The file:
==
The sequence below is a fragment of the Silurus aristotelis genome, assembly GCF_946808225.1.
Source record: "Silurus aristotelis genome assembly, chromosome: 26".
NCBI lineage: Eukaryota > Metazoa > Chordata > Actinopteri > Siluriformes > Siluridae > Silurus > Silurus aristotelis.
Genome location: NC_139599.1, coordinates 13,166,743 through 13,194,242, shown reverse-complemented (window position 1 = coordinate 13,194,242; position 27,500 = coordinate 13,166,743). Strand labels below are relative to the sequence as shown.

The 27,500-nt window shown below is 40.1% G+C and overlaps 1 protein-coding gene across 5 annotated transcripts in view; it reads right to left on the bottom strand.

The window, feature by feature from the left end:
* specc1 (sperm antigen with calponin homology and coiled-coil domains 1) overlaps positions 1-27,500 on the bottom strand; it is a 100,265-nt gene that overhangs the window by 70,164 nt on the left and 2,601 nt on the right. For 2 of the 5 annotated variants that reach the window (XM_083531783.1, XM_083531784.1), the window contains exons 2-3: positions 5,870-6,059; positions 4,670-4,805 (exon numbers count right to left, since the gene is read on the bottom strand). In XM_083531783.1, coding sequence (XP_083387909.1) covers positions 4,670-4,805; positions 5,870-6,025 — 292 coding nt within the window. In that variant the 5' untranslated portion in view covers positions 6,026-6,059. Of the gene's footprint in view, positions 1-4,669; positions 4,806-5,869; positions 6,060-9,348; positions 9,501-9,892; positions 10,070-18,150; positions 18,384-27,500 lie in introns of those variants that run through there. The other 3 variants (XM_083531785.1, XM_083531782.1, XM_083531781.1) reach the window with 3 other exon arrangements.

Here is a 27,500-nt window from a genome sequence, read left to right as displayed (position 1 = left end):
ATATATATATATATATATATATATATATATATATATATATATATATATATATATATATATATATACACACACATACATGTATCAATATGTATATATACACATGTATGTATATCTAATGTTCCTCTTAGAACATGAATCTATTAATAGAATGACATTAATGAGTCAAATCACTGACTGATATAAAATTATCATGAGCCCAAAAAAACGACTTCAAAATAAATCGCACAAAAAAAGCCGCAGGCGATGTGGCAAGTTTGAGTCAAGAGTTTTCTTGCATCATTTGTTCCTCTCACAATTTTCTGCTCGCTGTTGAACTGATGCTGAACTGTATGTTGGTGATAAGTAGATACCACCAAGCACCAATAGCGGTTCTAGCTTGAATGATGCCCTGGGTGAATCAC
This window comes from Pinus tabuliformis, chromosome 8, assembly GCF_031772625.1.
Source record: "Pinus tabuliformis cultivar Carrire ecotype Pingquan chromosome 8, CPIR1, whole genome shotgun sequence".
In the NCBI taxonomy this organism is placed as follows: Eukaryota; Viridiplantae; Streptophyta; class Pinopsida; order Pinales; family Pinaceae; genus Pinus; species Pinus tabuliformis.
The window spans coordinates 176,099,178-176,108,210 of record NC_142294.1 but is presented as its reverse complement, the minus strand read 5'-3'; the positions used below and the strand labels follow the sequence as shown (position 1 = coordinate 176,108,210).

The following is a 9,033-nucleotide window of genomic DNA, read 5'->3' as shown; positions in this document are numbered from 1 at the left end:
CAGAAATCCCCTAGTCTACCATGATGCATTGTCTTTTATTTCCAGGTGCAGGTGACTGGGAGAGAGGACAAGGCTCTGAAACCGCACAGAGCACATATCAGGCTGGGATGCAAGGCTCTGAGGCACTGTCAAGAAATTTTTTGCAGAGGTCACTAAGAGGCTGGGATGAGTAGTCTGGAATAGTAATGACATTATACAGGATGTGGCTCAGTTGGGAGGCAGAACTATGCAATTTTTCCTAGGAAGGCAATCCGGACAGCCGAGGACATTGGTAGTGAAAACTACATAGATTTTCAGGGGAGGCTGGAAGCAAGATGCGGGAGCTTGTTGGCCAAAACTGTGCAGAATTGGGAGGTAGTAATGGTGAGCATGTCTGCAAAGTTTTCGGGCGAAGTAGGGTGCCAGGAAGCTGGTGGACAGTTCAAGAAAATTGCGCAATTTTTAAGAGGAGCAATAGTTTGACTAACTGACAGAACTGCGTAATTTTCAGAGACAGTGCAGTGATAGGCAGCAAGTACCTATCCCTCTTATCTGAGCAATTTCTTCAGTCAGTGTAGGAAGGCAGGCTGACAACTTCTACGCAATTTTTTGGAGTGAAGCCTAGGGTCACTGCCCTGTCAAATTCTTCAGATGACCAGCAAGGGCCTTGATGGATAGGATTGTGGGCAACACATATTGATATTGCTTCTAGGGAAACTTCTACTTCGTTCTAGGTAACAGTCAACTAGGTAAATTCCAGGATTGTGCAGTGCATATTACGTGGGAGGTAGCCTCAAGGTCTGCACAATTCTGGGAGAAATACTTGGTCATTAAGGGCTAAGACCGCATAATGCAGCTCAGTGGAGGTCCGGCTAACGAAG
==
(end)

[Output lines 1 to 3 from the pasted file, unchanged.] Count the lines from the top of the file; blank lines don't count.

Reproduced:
The sequence below is a fragment of the Silurus aristotelis genome, assembly GCF_946808225.1.
Source record: "Silurus aristotelis genome assembly, chromosome: 26".
NCBI lineage: Eukaryota > Metazoa > Chordata > Actinopteri > Siluriformes > Siluridae > Silurus > Silurus aristotelis.